The Pepperstack Bistro at Rosie’s Bar in Lower Aghada, Co Cork is a bistro like Paul O’Connell is a rugby player, like Graham Norton is an entertainer.
It, and they, fit the bill and more than match the expectations around their promise.
So much so that it may be timely, or at least as good a time as any, to propose to whichever quango — there’s bound to be at least four, each serviced by superannuated translators — responsible for anointing the new words needed to sustain a minority language like Irish, that bistros shake off the the feyness of their French roots. I suggest they become more Irish than the full Irish breakfast and be given a new, more robust name, to recognise this entirely welcome cultural imperialism.
May this column be so bold as to suggest bisthró, an altogether more accurate guttural representation of the kind of food offered in good Irish eating houses standing a notch or two above good pub food but more than happy to operate in the layers below the formality of a silver-service restaurant?
Our new word — one we are happy to gift grant-free to our national language in recognition of The Very Big Centenary not so very far away — seems, to me at least, a serviceable example of onomatopoeic osmosis. So bisthró it is then? Would Tomás de Bhaldraithe nua approve? Or would the committee split, like one of those five-pillar but deceptively-complicated French sauces?
Like so many imported Irish words it is after all not too taxing on the old grey matter, but rather — like raídio for radio —more a convenient colouring than a conception; a remodelling caress rather than a ground-up reconstruction.
If Martin and Imelda Budden’s Pepperstack is regularly as busy as it was on the evening we — DW as ever — visited, it may need to consider reconstruction to cope with demand. It was by far the busiest restaurant — or bisthró, it rolls off the teanga after a while don’t you think? — we visited in a very long time.
The crowds, people of all ages and permutations, would be the envy of all but the very busiest restaurateurs (bisthroí?)
It may have had something to do with the industry gong very recently awarded to Pepperstack at Rosie’s — the Munster Bar of the Year for 2014 — or maybe it’s as simple as the fact that East Cork may have yet another fine eating house.
Young couple, three generations of several families, workmates bitching about their colleagues behind their backs, and, if this is not a Maeve Binchy assumption too far, single adults taking children out for a meal on the pretence of giving them a treat but with their eye on an entirely different prize.
Needless to say DW and I, as founder members of a settled couple’s association, concentrated on the food.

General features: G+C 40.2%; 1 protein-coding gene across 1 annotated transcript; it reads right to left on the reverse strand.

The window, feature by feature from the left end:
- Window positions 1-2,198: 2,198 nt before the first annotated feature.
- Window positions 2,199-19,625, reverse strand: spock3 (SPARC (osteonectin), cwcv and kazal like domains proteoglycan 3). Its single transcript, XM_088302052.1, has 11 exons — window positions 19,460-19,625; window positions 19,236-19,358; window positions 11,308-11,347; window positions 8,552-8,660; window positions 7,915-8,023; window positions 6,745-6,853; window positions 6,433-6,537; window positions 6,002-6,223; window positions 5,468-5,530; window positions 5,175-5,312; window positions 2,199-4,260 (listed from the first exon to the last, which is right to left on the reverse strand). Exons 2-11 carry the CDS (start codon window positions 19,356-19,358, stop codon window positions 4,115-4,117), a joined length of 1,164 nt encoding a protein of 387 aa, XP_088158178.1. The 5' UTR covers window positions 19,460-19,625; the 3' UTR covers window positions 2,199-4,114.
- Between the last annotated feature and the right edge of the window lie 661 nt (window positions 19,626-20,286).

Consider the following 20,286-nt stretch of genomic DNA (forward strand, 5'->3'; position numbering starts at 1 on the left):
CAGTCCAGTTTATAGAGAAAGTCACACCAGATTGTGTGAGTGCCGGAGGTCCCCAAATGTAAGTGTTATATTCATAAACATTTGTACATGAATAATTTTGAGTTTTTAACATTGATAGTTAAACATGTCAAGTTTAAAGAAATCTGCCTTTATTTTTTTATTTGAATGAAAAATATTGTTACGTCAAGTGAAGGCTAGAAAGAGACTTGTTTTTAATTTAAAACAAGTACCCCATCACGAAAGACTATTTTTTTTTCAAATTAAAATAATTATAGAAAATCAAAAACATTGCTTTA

DW began with a salad of duck breast and it was a lovely dish — earthy, pink flesh and crispy leaves all set off by the tactile interruption of a few nuts and raisins. A lovely expression of how simplicity can become complex and then be made simple again by a set of well-balance flavours.
My starter, tuna seared with pepper, green tea leaves and served with beetroot, hinted at a restaurant trapped in the body of a bisthró. It was far too good for anything that could fairly be described as pub food and, like Paulie and Graham, it suggested a certain optimism might be justified.
For her main course DW had roast guinea fowl, a bird of perfect proportions endowed with flesh that can wear many dressings with the aplomb of a beautiful film star with nothing left to prove. And so it proved, a nicely cooked bird moist and delicate on the teanga, complimented rather than compromised by a rich, fruity sauce. Another restaurant dish trapped in a you - know - what. My main course was a concession to appetite where maybe I should have been more curious.
I had a bog-standard t-bone steak and it was entire serviceable. Nothing spectacular but then that’s the core message of this beef chop — like Paulie, it’s reliable.
Desserts brought one of life’s great questions back into play — what’s the difference between Pavlova and meringue? The issue might not provoke a DEFCON 1 alert at the nearby Haulbowline navy base but the debate, calm and considered as ever, helped bring a very pleasant meal to a close.
Dinner for two three course with two and a half pints of beer, came to €87.45
Food: 7/10 Service: 9/10 Value: 8/10 Atmosphere: 9/10
Tuesday and Wednesday – 5 to 8:30pm, Thursday – 12:30 to 8:30pm, Friday and Saturday 12:30 to 8:30pm Sunday – 12:30 to 7pm.
Various offers on various days.
The Pepperstack Bistro @ Rosie’s Bar,
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